Statement from Rt Rev’d Andrew Forster, Bishop of Derry and Raphoe, on the COVID-19 outbreak

The COVID-19 (Coronavirus) pandemic poses an unprecedented risk to the lives and wellbeing of people all around the world, and requires specific responses from all walks of life – the Churches included.

The Coronavirus outbreak will have severe implications right across our United Dioceses of Derry and Raphoe: older people; those with underlying health conditions; health service workers; carers; and ministers – lay and ordained.

I am mindful of the fact that at a time of such grave concern on a global scale, there is a need for Churches to be there for people. We must also act responsibly.

As your Bishop, I believe our response should be pastoral, protective and prayerful.

I commend to you the following prayer which has been written by the Archbishop of Dublin, Most Rev’d Dr Michael Jackson.

A Prayer in the Time of the Coronavirus

Almighty and All–loving God,
Father, Son and Holy Spirit,
we pray to you through Christ the Healer
for those who suffer from the Coronavirus Covid–19
in Ireland and across the world.
We pray too for all who reach out to those who mourn the loss
of each and every person who has died as a result of contracting the disease.
Give wisdom to policymakers,
skill to healthcare professionals and researchers,
comfort to everyone in distress
and a sense of calm to us all in these days of uncertainty and distress.
This we ask in the name of Jesus Christ our Lord
who showed compassion to the outcast,
acceptance to the rejected
and love to those to whom no love was shown.
Amen.

The Coronavirus outbreak has enormous implications for life and worship in our parishes, and I pray that people will be understanding.

There are things that all of us can do in this situation.

I would ask our parishioners to support the vulnerable and those who are self-isolating, and to do so in a way consistent with public health advice.

Those who feel unwell or suspect they are exhibiting symptoms of the COVID-19 virus should self-isolate in line with the guidance from both governments. This means staying away from church. Alternative pastoral support can be arranged.

For the moment, I do not intend to suspend Sunday services in our churches. However, as well as following Church and state guidelines, there are sensible and practical things that parishes and clergy can and should do. These include:

The use of retiring offerings instead of passing collection plates

Standing to receive Communion so as to stop potential transmission from touching the communion rail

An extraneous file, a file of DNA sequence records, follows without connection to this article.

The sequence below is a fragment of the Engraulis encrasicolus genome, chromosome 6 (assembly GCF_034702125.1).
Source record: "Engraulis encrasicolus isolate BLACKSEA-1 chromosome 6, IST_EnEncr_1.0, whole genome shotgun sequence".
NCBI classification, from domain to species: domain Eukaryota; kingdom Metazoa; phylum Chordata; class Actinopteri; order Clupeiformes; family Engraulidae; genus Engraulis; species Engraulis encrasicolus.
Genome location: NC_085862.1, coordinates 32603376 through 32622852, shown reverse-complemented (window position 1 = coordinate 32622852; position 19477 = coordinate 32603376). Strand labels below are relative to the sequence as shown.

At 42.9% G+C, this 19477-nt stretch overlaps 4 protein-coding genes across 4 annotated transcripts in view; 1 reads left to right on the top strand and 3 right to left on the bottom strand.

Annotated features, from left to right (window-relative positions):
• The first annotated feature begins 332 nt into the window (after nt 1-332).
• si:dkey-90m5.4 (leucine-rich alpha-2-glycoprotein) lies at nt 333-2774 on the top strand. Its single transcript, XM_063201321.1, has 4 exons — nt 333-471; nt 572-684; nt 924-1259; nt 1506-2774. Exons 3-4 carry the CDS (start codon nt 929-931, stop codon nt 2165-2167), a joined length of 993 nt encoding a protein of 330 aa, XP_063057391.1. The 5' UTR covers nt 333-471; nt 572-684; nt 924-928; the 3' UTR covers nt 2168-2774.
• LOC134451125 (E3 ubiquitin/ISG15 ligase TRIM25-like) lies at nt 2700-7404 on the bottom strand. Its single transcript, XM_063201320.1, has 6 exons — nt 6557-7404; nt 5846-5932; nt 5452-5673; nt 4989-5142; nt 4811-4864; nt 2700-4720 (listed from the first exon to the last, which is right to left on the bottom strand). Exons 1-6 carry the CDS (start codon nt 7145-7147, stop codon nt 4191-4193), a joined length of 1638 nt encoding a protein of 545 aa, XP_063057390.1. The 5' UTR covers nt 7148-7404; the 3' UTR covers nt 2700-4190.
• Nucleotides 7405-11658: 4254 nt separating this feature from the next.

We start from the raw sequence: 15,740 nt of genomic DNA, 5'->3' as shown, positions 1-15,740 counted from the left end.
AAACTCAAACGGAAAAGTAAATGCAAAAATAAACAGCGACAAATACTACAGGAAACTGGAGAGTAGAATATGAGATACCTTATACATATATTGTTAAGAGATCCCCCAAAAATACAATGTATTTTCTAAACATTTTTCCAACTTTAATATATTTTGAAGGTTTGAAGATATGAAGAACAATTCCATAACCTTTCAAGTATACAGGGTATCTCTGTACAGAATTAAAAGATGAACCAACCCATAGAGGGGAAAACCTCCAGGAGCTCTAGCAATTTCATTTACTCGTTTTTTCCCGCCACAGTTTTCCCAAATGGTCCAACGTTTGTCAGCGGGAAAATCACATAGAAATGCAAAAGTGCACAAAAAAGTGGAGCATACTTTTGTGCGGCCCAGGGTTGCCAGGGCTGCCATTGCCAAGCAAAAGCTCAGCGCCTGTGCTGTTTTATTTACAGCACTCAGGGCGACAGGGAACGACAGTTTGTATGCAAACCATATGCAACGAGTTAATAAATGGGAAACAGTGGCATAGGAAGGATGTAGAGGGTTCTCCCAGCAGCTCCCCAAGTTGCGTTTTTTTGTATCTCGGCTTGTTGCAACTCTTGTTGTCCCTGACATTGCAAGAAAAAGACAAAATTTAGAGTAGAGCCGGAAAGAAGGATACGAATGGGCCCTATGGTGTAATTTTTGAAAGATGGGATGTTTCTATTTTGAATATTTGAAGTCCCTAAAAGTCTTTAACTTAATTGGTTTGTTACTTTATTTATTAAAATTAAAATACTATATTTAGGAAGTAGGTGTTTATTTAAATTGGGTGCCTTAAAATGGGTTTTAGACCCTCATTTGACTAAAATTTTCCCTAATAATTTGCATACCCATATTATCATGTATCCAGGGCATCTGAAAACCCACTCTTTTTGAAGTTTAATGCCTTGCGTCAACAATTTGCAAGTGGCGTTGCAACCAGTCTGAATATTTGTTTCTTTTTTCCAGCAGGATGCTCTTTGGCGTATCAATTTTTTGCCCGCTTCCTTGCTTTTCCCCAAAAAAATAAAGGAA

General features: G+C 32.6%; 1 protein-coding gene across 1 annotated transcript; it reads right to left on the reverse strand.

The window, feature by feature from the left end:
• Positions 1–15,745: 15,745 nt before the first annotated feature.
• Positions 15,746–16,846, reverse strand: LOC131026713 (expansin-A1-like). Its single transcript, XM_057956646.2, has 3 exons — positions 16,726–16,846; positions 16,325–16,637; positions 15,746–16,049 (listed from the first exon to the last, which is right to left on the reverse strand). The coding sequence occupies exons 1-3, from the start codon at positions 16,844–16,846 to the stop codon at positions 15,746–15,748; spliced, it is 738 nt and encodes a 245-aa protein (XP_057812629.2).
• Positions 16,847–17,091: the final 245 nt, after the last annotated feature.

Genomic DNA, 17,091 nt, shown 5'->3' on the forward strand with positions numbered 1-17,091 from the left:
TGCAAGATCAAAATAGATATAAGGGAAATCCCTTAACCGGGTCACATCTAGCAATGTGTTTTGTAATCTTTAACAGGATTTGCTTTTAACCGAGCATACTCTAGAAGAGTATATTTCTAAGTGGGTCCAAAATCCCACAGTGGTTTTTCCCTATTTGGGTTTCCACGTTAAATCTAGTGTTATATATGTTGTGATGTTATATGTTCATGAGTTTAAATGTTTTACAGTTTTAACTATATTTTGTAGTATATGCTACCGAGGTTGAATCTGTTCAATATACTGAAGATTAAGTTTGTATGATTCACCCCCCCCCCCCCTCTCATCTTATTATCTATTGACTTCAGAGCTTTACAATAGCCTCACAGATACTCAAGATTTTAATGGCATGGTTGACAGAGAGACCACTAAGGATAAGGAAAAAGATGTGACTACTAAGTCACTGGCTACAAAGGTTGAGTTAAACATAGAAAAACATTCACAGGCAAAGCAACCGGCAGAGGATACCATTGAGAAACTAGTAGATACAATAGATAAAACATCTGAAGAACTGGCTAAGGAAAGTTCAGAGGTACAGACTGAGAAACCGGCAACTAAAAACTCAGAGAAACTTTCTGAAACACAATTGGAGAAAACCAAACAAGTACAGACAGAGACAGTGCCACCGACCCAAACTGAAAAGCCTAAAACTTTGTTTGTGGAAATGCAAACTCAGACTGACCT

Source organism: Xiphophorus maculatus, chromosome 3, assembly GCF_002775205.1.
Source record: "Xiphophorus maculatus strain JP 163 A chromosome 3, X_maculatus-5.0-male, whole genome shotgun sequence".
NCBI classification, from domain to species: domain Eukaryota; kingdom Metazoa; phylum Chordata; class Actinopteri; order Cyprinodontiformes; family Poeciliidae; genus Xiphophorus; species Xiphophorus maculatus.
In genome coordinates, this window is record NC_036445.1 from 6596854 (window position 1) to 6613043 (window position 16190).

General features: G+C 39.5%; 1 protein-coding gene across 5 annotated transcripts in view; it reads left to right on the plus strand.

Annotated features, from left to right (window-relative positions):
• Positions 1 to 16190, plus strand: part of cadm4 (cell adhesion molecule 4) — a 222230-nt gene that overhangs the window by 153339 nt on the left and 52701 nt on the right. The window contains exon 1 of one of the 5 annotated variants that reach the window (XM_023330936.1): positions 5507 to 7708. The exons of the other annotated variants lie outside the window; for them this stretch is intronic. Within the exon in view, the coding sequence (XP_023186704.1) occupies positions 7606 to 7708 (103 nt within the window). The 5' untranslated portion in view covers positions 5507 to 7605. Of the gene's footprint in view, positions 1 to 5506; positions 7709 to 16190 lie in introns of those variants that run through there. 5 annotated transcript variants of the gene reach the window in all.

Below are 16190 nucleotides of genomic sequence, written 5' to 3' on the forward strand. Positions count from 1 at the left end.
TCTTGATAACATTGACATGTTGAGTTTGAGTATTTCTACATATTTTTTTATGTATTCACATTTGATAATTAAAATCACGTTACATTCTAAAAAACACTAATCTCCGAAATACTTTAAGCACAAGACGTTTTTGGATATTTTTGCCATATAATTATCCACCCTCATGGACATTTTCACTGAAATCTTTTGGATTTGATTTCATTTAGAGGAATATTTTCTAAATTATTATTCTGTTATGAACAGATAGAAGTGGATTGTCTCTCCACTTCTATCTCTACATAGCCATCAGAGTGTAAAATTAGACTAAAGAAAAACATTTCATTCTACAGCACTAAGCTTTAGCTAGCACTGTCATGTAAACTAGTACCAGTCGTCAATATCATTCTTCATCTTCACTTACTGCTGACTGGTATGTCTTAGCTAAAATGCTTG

Observe social distancing (by sitting at least 2 metres apart in church)

No gathering for refreshments before or after Services

In the current climate it will be difficult for the whole parish family to take part in significant celebratory occasions such as Confirmation services. As a Diocese we have no desire to exclude the most vulnerable and the most isolated from such joyful occasions. Therefore, in line with government guidelines in the Diocese of Raphoe, celebrations of Confirmation are suspended until further notice. In the Diocese of Derry, where parishes choose to postpone such celebrations until a more opportune time, we will facilitate that.

Where weddings and baptisms go ahead, services should be consistent with the appropriate governmental advice.

Funerals are particularly sensitive. Clergy will be available to conduct services and provide pastoral support to the bereaved, but once again this will be done in a manner consistent with the most up-to-date health advice for the parish concerned.

Pastoral visits – and especially home communions – are immensely important to those believers who, for whatever reason, are unable to get to church. These visits will continue at the discretion of clergy and in consultation with the individuals concerned and their families, and will be consistent with the appropriate health guidance. Visits to hospitals, hospices, nursing and residential homes should also follow guidance.

I would ask parishioners to support and pray for those who lead services. I would appeal to clergy who find themselves in vulnerable categories to contact their Rural Deans, either of the Archdeacons or myself. We may well find ourselves having to introduce contingency measures in areas where numbers of ministers become depleted.

I implore you to pray for the scientists who are searching for a vaccine for the COVID-19 virus and for policymakers who are working to keep us all safe.

This is a fast-moving situation and there will be ongoing communication from the Diocese. I again encourage all worshippers and clergy to familiarise themselves with the advisory guidelines issued by the Church of Ireland regarding the novel Coronavirus (Covid–19). They should also be aware of the latest advices given by the British and Irish governments for their respective jurisdictions.

Finally, let us encourage each other with these words from Verse One of the 46th Psalm:

“God is our refuge and strength,
an ever-present help in trouble.”

+ Andrew Derry and Raphoe